How Connectivity is Changing the Learning Landscape

Regardless of what a higher education campus looks like in people’s minds, the reality is that the landscape is dramatically changing. Technology can enable institutions to remain competitive, meet the needs of students and professors and attract prospective students.

However, without the right connectivity and bandwidth, educators cannot accomplish their goals, explained Dr. Jonathan Huer, Sales Director Education Specialists, AT&T Services. Huer, who leads a team at AT&T that helps education customers achieve their digital transformation goals, addressed an online session at Fierce Education’s "Higher Education: Business & Leadership Summit -- Summer Edition." View this and other sessions on-demand here.  

Huer identified seven trends that will create opportunity for higher education in the future.

  1. Climate change. Huer explained that many of his higher education colleagues have been severely disrupted by weather events like hurricanes that impact different parts of the country. “This impacts teaching, learning, research, service, all of those things that higher education does and engages with our communities,” Huer said. “If we want to build equitable learning opportunities and we want to have inclusive learning environments, we need to recognize that not every person will be impacted equally by severe weather events.” We need to use connectivity, policy and training to support and prepare the educational community to mitigate these events, he added.
  2. Demographic trends. The population demographics are changing and average age is increasing. Employees need to keep learning. “How can we use connectivity to enable lifelong learning to meet all students, wherever they are in their lives?” Huer asked.
  3. Decentralization. Many parts of our daily experience are decentralized, which requires flexibility. “At some level, this is the unbundling of classes,” Huer pointed out. Students can now pick and choose how to make their own experiences from a wide range of choices, because of technology, he noted. “The question is, how can we maintain our higher education values while not appearing old and out of touch?”
  4. Consolidation. The trend of consolidation is closely related to decentralization. More and more companies are forming coalitions and people expect to have a seamless experience inside of an ecosystem, Huer explained. “How many institutions can say that students have a seamless experience when they change majors?” he asked. “So, students don’t necessarily get to experience the same seamless experience in higher education that people expect in the real world. And how can we do better that this? How can we create frictionless experiences inside of higher education?” 
  5. Fiscal Awareness. People are concerned about cost and value, Huer explained. “Generally speaking, many students have grown up with YouTube, where education is free and you can learn anything through Google and online videos,” he pointed out. “We need to think about how we can justify the value of higher education, and how we can use technology to increase the experience, reduce costs and more importantly, help everyone understand the long-term value of higher education.”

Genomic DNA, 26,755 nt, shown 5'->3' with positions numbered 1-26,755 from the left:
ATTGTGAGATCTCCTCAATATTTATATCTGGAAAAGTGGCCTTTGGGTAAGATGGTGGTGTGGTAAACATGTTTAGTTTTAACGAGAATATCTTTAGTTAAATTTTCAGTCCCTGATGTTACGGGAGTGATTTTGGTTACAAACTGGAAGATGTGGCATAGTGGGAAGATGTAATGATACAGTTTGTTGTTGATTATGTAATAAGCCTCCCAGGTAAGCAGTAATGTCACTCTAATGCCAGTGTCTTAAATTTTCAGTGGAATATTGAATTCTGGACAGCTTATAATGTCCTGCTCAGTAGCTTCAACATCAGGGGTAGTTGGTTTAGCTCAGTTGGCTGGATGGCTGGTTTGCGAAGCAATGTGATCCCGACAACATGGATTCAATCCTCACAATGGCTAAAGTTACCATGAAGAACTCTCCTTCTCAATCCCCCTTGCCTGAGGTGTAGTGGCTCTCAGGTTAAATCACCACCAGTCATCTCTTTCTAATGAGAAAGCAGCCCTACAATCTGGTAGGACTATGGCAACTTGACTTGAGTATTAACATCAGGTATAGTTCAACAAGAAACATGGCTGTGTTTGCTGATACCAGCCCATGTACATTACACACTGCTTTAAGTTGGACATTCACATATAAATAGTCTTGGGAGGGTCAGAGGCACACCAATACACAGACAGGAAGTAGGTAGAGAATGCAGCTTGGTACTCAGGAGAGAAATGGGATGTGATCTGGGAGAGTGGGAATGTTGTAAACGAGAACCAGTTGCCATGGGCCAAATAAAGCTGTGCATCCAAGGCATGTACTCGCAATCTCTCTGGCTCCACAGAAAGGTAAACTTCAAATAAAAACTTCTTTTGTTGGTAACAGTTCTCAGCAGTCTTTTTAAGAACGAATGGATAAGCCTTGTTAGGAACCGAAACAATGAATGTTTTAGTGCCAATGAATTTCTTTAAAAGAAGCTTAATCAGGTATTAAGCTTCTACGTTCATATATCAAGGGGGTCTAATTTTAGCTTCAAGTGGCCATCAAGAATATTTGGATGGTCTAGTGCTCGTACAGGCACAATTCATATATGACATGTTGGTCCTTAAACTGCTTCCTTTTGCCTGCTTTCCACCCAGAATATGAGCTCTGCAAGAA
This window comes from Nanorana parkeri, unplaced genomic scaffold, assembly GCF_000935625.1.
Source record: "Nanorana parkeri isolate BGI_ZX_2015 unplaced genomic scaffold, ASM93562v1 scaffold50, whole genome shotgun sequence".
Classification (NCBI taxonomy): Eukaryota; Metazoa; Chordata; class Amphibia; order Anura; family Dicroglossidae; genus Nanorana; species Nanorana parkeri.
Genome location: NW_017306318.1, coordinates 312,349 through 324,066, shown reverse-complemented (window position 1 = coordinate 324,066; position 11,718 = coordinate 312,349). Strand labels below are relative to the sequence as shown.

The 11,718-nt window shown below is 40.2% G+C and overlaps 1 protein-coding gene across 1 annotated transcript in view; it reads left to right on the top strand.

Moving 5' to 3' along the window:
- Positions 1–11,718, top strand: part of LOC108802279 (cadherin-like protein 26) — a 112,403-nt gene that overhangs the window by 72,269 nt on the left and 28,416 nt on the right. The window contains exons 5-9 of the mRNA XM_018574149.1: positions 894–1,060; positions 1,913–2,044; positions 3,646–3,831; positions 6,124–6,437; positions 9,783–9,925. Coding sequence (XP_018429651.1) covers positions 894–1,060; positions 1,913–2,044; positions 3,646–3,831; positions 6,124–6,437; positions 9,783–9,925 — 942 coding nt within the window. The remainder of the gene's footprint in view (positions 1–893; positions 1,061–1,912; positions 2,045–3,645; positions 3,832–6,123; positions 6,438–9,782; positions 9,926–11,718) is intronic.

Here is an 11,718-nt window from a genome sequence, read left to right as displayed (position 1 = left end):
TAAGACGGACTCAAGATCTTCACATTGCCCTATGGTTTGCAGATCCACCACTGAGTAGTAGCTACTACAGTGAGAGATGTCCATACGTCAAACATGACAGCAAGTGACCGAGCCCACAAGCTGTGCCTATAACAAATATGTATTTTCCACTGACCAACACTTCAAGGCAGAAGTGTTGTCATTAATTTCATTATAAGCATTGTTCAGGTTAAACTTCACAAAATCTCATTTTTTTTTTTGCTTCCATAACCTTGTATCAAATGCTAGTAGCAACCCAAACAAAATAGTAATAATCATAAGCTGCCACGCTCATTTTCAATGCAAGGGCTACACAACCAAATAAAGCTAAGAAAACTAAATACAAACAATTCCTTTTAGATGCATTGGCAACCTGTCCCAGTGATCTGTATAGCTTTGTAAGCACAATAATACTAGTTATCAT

6. Technology. According to Huer, if you’re not genuinely investing in technology as well as the people and the policies, all the different parts of an institution that build and maintain an inclusive tech-positive experience, you’re missing out. “How can we use technology to build the best community engagement, innovation, inclusive environment possible for teaching, learning and research?” he asked.  
  7. Competition. Huer said that he personally thinks of edutainment as competition. “One thing that’s absolutely crucial is that we figure out how we can help everyone understand that production quality doesn’t equal good teaching and learning,” he said. “Higher education needs to think about we can defend our turf and help people understand that teaching and learning is more than slick production value.”

Huer outlined how these trends point to opportunities for higher education.

  • Be connected. We need to think more about how more technology can work for us, know how to use it properly and have policies to prioritize the connectivity and be sure we can maintain proper mental health.
  • Digital impressions. Digital impressions are the first impression. Focus on the digital impression, the impact of your website and other digital materials have.
  • Build an ecosystem. Invite everyone in the community to be a part of your ecosystem. And it’s important that we all think of safety in physical and virtual spaces.
  • Sell your value. The higher education community needs to work together to sell the value of a college degree.  
  • Win students by design. If you utilize all the opportunities of technology, you can win students by design by using technology.
  • Create collaboration. In order to build out ecosystems and thrive, partner with companies and vendors and work together to ensure that you’re building the best experience you can for teaching, learning, research and service.

For more articles from Fierce Education's "Business & Leadership Summit", see: 

Addressing Students' Needs: Academically and Mentally